Elizabeth Warren: Why Jamie Dimon doesn't like me

Elizabeth Warren in 85 seconds
Elizabeth Warren in 85 seconds

Senator Elizabeth Warren turned the tables on Jamie Dimon Friday, responding to a dig from the JPMorgan (JPM) CEO earlier this week about her ability to understand global banking.

"The problem is not that I don't understand the global banking system," Warren said in a Huffington Post podcast. "I fully understand the system and I understand how they make their money. And that's what they don't like about me."

The Massachusetts Democrat has been a high-profile thorn in the side of the U.S. banking industry. She has called for big banks to be broken up so that taxpayers won't be on the hook if the industry needs another bailout.

Related: Here's what Jamie Dimon said about Elizabeth Warren

She responded to complaints from Dimon and others bankers who say federal regulations are burdensome and overcomplicated.

"Hey listen guys, there's a way to fix that," she told the hosts of the "So That Happened" podcast.

"If banking is boring, the regulatory part can be boring too."

Related: Elizabeth Warren says "wealth trickles up"

Warren wants banks to take risks with their own money. And if they are backed by the Federal Deposit Insurance Corporation, she has called for them to be barred from engaging in financial speculation.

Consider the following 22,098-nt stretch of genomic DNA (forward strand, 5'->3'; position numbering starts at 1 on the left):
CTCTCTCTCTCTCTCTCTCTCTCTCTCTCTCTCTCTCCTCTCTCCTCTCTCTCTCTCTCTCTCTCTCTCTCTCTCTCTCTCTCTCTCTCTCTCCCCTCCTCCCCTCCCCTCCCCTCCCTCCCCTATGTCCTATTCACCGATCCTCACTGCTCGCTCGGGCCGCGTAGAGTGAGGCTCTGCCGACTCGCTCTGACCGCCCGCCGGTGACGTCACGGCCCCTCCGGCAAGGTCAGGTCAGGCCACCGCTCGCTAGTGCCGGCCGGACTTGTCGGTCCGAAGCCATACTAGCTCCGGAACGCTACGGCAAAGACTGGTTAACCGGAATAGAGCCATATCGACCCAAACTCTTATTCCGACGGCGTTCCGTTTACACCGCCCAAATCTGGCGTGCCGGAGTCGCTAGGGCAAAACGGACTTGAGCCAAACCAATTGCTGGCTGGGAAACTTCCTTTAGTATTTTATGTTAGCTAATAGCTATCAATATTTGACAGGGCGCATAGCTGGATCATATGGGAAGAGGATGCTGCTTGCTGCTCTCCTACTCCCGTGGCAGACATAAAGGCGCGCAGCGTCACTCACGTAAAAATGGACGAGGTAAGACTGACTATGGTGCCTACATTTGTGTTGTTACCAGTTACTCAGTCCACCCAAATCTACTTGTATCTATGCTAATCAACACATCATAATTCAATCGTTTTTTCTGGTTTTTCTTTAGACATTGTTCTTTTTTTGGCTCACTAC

"If you want to get out there and take on risks, ok go do it," she said. "But don't do it in the structure that's backed up by the federal government."

Warren helped oversee the federal bailout of the banking system in 2008. She was also instrumental in creating the Consumer Financial Protection Bureau, a new government watchdog for the financial sector.

Related: Elizabeth Warren is worth millions

Dimon on Wednesday questioned whether Warren, a member of the Senate Banking Committee, "fully understands the global banking system."

The remarks sparked a backlash by critics who accused Dimon of talking down, or "mansplaining," to the former Harvard University professor.

But Warren declined to comment on that.

"We'll have to defer to the mansplaining experts on that," she said.

Dimon has been one of the loudest voices against financial regulations created in the wake of the 2008 crisis.

He has said the new rules will hamstring banks in a crisis and that JPMorgan is "under assault" by regulators.

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